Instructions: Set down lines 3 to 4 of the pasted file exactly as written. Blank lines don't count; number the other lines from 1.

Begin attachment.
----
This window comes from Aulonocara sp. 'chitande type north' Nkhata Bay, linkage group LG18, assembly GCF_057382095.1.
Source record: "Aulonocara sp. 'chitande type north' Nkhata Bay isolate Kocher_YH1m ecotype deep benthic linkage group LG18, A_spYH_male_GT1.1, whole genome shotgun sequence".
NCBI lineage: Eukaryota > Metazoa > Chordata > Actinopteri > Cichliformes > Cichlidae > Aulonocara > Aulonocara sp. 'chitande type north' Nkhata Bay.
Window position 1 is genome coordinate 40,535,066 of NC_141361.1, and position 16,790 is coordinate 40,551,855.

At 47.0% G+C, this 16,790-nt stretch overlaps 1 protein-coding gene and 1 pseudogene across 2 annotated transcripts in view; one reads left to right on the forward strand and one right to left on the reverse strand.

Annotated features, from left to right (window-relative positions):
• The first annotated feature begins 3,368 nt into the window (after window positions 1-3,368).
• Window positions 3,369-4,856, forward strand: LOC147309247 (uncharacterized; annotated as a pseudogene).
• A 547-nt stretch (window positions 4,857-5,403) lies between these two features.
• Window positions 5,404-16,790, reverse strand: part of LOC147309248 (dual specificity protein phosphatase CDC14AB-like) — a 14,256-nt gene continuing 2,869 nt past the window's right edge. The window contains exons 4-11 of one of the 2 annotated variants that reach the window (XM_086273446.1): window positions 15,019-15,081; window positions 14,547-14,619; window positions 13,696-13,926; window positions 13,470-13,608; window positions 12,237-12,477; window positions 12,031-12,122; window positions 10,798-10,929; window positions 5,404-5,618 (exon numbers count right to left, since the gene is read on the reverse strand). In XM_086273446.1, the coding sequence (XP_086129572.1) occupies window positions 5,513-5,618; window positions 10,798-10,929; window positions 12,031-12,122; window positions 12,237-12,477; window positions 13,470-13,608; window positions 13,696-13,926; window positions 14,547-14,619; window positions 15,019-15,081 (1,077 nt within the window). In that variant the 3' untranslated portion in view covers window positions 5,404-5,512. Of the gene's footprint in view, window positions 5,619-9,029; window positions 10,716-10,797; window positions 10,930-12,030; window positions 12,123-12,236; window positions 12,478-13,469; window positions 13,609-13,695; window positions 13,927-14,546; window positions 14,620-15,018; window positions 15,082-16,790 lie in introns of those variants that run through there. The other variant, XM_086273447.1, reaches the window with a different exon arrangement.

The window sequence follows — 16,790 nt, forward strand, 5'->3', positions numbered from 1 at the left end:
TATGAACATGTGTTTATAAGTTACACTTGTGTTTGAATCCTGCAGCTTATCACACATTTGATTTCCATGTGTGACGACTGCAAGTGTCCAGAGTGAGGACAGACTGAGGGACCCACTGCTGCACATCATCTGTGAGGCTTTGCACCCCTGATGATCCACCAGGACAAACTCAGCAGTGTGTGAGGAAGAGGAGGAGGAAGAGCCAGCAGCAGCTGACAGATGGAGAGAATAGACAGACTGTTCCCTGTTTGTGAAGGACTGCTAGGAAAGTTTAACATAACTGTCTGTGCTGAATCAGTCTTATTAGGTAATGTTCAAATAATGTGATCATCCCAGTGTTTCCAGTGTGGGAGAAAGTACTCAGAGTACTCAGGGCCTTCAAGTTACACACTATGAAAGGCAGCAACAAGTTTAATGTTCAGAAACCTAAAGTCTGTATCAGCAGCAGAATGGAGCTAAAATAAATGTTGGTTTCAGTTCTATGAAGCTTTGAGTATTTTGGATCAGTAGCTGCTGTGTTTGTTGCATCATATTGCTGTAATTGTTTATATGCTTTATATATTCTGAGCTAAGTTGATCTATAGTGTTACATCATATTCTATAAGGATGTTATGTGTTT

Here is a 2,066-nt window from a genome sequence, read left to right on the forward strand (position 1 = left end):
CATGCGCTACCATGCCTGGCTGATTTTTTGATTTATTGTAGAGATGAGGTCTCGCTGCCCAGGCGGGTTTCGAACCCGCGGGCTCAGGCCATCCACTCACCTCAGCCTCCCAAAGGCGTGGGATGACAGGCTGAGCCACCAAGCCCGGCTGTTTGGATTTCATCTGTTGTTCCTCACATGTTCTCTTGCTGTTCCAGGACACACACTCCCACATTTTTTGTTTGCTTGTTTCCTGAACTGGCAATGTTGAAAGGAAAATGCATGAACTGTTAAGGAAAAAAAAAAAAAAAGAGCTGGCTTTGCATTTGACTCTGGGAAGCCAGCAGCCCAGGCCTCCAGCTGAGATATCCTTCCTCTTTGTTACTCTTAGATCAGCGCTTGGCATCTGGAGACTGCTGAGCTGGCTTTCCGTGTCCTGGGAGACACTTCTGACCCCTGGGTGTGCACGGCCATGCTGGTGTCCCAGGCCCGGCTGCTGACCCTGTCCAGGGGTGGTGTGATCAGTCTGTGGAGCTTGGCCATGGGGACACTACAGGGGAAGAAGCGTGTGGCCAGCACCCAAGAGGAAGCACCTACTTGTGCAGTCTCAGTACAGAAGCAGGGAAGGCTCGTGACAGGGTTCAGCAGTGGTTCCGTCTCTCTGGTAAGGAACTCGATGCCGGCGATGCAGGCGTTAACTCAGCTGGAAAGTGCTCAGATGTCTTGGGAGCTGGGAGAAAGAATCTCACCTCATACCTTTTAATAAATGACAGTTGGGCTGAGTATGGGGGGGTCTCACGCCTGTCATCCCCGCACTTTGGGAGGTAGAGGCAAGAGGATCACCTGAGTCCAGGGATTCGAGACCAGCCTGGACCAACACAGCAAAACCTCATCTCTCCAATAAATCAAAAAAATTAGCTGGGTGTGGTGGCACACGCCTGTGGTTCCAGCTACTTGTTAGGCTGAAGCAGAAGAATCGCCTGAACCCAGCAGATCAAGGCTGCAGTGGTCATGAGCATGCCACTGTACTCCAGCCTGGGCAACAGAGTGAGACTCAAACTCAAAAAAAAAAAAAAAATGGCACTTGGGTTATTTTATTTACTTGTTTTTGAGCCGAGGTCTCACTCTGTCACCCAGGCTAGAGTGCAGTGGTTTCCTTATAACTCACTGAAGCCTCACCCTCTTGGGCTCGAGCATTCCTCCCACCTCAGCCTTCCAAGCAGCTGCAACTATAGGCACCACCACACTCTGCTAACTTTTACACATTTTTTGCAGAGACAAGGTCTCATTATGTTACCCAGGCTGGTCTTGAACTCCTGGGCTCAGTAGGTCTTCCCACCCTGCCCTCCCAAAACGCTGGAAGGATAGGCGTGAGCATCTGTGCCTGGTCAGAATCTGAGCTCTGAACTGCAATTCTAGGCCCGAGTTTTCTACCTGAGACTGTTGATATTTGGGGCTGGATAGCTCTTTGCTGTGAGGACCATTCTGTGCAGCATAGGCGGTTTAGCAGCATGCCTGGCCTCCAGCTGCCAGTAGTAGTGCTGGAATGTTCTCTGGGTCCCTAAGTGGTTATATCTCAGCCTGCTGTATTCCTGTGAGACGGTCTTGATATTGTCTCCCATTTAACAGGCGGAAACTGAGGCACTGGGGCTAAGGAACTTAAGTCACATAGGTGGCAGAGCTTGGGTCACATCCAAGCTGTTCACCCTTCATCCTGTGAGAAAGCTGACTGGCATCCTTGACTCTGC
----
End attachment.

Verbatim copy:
NCBI lineage: Eukaryota > Metazoa > Chordata > Actinopteri > Cichliformes > Cichlidae > Aulonocara > Aulonocara sp. 'chitande type north' Nkhata Bay.
Window position 1 is genome coordinate 40,535,066 of NC_141361.1, and position 16,790 is coordinate 40,551,855.